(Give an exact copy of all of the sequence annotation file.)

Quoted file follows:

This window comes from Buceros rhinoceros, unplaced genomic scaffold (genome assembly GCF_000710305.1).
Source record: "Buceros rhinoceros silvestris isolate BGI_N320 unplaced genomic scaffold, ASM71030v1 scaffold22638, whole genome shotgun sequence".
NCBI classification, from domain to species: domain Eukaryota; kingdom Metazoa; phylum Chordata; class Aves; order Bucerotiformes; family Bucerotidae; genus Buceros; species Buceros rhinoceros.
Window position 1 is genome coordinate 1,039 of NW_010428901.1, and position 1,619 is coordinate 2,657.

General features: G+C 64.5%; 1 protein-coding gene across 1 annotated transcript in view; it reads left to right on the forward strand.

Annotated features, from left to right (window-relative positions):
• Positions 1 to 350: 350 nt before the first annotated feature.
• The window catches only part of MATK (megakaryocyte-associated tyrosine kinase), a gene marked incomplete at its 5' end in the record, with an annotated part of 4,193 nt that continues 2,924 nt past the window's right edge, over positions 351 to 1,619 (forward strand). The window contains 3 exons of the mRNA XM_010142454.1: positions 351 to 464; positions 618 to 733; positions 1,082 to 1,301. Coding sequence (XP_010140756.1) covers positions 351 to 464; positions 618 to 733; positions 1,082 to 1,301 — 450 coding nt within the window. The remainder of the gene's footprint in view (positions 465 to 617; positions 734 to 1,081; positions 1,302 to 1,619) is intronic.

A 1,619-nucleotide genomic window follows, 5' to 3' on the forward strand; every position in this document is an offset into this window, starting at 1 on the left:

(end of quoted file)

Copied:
This window comes from Buceros rhinoceros, unplaced genomic scaffold (genome assembly GCF_000710305.1).
Source record: "Buceros rhinoceros silvestris isolate BGI_N320 unplaced genomic scaffold, ASM71030v1 scaffold22638, whole genome shotgun sequence".
NCBI classification, from domain to species: domain Eukaryota; kingdom Metazoa; phylum Chordata; class Aves; order Bucerotiformes; family Bucerotidae; genus Buceros; species Buceros rhinoceros.
Window position 1 is genome coordinate 1,039 of NW_010428901.1, and position 1,619 is coordinate 2,657.

General features: G+C 64.5%; 1 protein-coding gene across 1 annotated transcript in view; it reads left to right on the forward strand.

Annotated features, from left to right (window-relative positions):
• Positions 1 to 350: 350 nt before the first annotated feature.
• The window catches only part of MATK (megakaryocyte-associated tyrosine kinase), a gene marked incomplete at its 5' end in the record, with an annotated part of 4,193 nt that continues 2,924 nt past the window's right edge, over positions 351 to 1,619 (forward strand). The window contains 3 exons of the mRNA XM_010142454.1: positions 351 to 464; positions 618 to 733; positions 1,082 to 1,301. Coding sequence (XP_010140756.1) covers positions 351 to 464; positions 618 to 733; positions 1,082 to 1,301 — 450 coding nt within the window. The remainder of the gene's footprint in view (positions 465 to 617; positions 734 to 1,081; positions 1,302 to 1,619) is intronic.

A 1,619-nucleotide genomic window follows, 5' to 3' on the forward strand; every position in this document is an offset into this window, starting at 1 on the left: